Power Marketing Administrations:

Their Ratesetting Practices Compared With Those of Nonfederal Utilities

AIMD-00-114: Published: Mar 30, 2000. Publicly Released: May 2, 2000.

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Linda M. Calbom
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Pursuant to a congressional request, GAO reviewed the Department of Energy's (DOE) power marketing administrations (PMA), focusing on: (1) how the PMAs set their rates to recover costs; (2) how the PMAs' ratesetting practices compare to those of investor-owned and publicly owned utilities; and (3) the impact of the PMAs' ability to defer repayment of portions of their debt on their future competitiveness.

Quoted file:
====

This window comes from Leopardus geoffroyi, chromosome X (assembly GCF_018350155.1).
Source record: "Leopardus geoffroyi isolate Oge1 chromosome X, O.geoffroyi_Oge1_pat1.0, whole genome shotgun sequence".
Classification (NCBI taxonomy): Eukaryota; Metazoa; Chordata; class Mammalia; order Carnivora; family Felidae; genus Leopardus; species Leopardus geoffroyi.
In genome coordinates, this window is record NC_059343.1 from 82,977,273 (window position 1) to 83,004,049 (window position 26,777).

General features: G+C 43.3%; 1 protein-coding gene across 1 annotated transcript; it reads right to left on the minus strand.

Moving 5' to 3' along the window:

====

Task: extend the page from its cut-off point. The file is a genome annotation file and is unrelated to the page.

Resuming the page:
GAO noted that: (1) the PMAs determine the adequacy of rates by performing annual reviews of their projected costs and revenues, using processes and assumptions that are to identify and factor into rates costs that are legally recoverable, while keeping rates as low as possible; (2) Southwestern, Southeastern, and most Western Area Power Administrations projects make this determination through power repayment studies (PRS); (3) Bonneville uses a revenue requirement study; (4) these studies analyze historical data and project estimated future costs and revenues as a key part of ratesetting; (5) regulatory oversight and the processes and assumptions that guide cost recovery vary among PMAs, investor-owned utilities (IOU) and publicly owned generating (POG) utilities; (6) in addition, rates are affected by responsibilities to investors and taxing authorities and whether the entity operates in a cost-based or market-based environment; (7) all the entities GAO reviewed had some kind of public process that took place when changes in rates were under consideration; (8) however, PMAs differed significantly from IOUs and POGs in two areas; (9) they have the flexibility to defer repayment of appropriated debt until the year due, which is typically longer than other utilities are able to defer repayment of their debts; (10) unlike IOUs and POGs, PMAs do not have to generate a return for owners and generally do not pay taxes; (11) while PMAs have the flexibility to defer repayment of appropriated debt until the year due, in practice they have repaid significant portions before due and generally retire high interest rate debt first; (12) nevertheless, the financing costs as a percentage of operating revenues of three of the PMAs--Bonneville, Southeastern, and Western--are high relative to IOUs and POGs; (13) these high financing costs may become more significant in an increasingly competitive electricity industry; (14) while the high financing costs will pose challenges for these three PMAs, all of the PMAs have important cost advantages that enhance their competitive positions as industry restructuring proceeds and other utilities attempt to cut costs and become more efficient; (15) key among the PMAs' advantages is that they market low-cost hydropower, much of it generated from facilities built decades ago at low cost; (16) in addition, in contrast to IOUs and POGs, PMAs are generally not required to pay taxes or generate a return for owners; and (17) because of these inherent cost advantages, the PMAs overall are well positioned competitively.

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